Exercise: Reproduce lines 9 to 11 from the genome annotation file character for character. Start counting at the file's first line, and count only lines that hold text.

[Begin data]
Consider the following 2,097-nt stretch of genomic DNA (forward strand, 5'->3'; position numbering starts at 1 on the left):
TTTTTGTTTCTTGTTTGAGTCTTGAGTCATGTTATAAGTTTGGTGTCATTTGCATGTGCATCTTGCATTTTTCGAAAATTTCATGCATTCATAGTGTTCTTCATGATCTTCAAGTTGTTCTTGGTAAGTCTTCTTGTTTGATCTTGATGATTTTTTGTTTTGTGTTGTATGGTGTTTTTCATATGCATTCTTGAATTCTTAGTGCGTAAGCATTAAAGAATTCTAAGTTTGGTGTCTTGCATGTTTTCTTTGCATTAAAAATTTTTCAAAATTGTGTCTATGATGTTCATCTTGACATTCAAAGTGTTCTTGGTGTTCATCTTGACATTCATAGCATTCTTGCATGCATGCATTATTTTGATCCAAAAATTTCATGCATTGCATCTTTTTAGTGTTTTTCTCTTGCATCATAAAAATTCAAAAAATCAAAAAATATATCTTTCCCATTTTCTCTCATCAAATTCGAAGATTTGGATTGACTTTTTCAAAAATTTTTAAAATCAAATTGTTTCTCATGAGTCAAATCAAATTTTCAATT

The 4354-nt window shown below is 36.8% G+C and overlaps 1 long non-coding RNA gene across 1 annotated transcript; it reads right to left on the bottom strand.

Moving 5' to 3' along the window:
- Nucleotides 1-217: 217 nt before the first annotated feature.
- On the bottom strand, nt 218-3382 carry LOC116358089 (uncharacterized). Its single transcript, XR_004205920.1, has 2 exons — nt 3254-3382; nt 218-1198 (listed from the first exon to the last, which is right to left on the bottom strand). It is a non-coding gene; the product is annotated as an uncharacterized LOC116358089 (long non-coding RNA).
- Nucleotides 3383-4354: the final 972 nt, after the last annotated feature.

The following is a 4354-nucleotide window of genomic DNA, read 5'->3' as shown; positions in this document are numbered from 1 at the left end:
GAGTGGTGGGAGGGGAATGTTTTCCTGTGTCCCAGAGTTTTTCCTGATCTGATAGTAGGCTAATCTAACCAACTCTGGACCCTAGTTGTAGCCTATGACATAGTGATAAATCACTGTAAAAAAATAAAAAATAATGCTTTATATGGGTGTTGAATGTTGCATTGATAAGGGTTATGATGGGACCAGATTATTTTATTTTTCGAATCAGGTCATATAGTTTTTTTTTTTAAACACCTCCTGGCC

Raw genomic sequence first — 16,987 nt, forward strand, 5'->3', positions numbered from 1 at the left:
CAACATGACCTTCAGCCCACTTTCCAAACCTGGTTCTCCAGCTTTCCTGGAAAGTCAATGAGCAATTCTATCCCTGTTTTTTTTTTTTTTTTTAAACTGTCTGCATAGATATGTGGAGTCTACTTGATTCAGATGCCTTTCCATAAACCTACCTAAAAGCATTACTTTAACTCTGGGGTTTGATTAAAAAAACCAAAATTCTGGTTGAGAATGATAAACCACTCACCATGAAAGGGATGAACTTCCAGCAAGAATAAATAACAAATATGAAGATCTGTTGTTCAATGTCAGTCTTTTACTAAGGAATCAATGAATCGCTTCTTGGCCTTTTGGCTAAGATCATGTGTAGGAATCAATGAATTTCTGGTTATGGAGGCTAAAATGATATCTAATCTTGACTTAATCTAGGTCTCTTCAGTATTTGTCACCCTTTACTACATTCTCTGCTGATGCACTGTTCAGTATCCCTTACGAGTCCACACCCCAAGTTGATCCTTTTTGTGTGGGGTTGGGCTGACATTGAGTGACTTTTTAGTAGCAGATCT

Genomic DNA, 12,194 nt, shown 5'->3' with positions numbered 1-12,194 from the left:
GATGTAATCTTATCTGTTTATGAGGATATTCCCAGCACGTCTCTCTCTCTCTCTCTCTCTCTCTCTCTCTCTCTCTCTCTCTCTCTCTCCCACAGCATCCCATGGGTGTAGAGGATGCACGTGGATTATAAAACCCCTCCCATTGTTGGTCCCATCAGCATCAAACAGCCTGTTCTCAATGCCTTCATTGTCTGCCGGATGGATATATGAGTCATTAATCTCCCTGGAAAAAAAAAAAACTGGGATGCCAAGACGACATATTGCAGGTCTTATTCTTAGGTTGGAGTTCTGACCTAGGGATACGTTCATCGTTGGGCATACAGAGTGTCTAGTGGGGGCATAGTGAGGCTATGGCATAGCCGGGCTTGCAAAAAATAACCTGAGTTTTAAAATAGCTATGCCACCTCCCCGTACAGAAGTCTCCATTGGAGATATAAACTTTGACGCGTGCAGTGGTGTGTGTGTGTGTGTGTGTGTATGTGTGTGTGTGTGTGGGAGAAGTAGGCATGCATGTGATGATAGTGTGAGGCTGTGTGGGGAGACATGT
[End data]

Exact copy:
GAGTGGTGGGAGGGGAATGTTTTCCTGTGTCCCAGAGTTTTTCCTGATCTGATAGTAGGCTAATCTAACCAACTCTGGACCCTAGTTGTAGCCTATGACATAGTGATAAATCACTGTAAAAAAATAAAAAATAATGCTTTATATGGGTGTTGAATGTTGCATTGATAAGGGTTATGATGGGACCAGATTATTTTATTTTTCGAATCAGGTCATATAGTTTTTTTTTTTAAACACCTCCTGGCC

Raw genomic sequence first — 16,987 nt, forward strand, 5'->3', positions numbered from 1 at the left:
CAACATGACCTTCAGCCCACTTTCCAAACCTGGTTCTCCAGCTTTCCTGGAAAGTCAATGAGCAATTCTATCCCTGTTTTTTTTTTTTTTTTTAAACTGTCTGCATAGATATGTGGAGTCTACTTGATTCAGATGCCTTTCCATAAACCTACCTAAAAGCATTACTTTAACTCTGGGGTTTGATTAAAAAAACCAAAATTCTGGTTGAGAATGATAAACCACTCACCATGAAAGGGATGAACTTCCAGCAAGAATAAATAACAAATATGAAGATCTGTTGTTCAATGTCAGTCTTTTACTAAGGAATCAATGAATCGCTTCTTGGCCTTTTGGCTAAGATCATGTGTAGGAATCAATGAATTTCTGGTTATGGAGGCTAAAATGATATCTAATCTTGACTTAATCTAGGTCTCTTCAGTATTTGTCACCCTTTACTACATTCTCTGCTGATGCACTGTTCAGTATCCCTTACGAGTCCACACCCCAAGTTGATCCTTTTTGTGTGGGGTTGGGCTGACATTGAGTGACTTTTTAGTAGCAGATCT